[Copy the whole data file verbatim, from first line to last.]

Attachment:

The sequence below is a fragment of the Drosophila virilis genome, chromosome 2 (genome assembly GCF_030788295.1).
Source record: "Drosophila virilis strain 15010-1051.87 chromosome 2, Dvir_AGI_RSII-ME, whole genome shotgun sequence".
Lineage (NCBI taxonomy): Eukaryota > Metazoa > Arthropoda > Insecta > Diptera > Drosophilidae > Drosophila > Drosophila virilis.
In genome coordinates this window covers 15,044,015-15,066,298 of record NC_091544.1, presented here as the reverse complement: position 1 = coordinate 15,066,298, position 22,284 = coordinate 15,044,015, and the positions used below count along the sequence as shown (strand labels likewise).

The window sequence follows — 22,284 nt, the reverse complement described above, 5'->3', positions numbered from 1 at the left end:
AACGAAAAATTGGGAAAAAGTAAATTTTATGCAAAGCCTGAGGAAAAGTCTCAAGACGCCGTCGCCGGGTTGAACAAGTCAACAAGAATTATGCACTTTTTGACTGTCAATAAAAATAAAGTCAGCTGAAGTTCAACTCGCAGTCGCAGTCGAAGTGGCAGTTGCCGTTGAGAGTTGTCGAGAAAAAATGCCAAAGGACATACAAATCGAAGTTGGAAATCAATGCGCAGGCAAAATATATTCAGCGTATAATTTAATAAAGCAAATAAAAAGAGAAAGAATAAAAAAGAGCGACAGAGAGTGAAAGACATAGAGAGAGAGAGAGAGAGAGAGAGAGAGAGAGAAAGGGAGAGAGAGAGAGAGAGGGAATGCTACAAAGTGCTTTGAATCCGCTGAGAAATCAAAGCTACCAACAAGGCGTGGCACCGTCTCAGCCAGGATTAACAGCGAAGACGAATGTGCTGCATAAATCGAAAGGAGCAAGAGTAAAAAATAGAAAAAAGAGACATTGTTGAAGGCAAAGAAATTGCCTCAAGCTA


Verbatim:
The sequence below is a fragment of the Drosophila virilis genome, chromosome 2 (genome assembly GCF_030788295.1).
Source record: "Drosophila virilis strain 15010-1051.87 chromosome 2, Dvir_AGI_RSII-ME, whole genome shotgun sequence".
Lineage (NCBI taxonomy): Eukaryota > Metazoa > Arthropoda > Insecta > Diptera > Drosophilidae > Drosophila > Drosophila virilis.
In genome coordinates this window covers 15,044,015-15,066,298 of record NC_091544.1, presented here as the reverse complement: position 1 = coordinate 15,066,298, position 22,284 = coordinate 15,044,015, and the positions used below count along the sequence as shown (strand labels likewise).

The window sequence follows — 22,284 nt, the reverse complement described above, 5'->3', positions numbered from 1 at the left end:
AACGAAAAATTGGGAAAAAGTAAATTTTATGCAAAGCCTGAGGAAAAGTCTCAAGACGCCGTCGCCGGGTTGAACAAGTCAACAAGAATTATGCACTTTTTGACTGTCAATAAAAATAAAGTCAGCTGAAGTTCAACTCGCAGTCGCAGTCGAAGTGGCAGTTGCCGTTGAGAGTTGTCGAGAAAAAATGCCAAAGGACATACAAATCGAAGTTGGAAATCAATGCGCAGGCAAAATATATTCAGCGTATAATTTAATAAAGCAAATAAAAAGAGAAAGAATAAAAAAGAGCGACAGAGAGTGAAAGACATAGAGAGAGAGAGAGAGAGAGAGAGAGAGAGAGAAAGGGAGAGAGAGAGAGAGAGGGAATGCTACAAAGTGCTTTGAATCCGCTGAGAAATCAAAGCTACCAACAAGGCGTGGCACCGTCTCAGCCAGGATTAACAGCGAAGACGAATGTGCTGCATAAATCGAAAGGAGCAAGAGTAAAAAATAGAAAAAAGAGACATTGTTGAAGGCAAAGAAATTGCCTCAAGCTA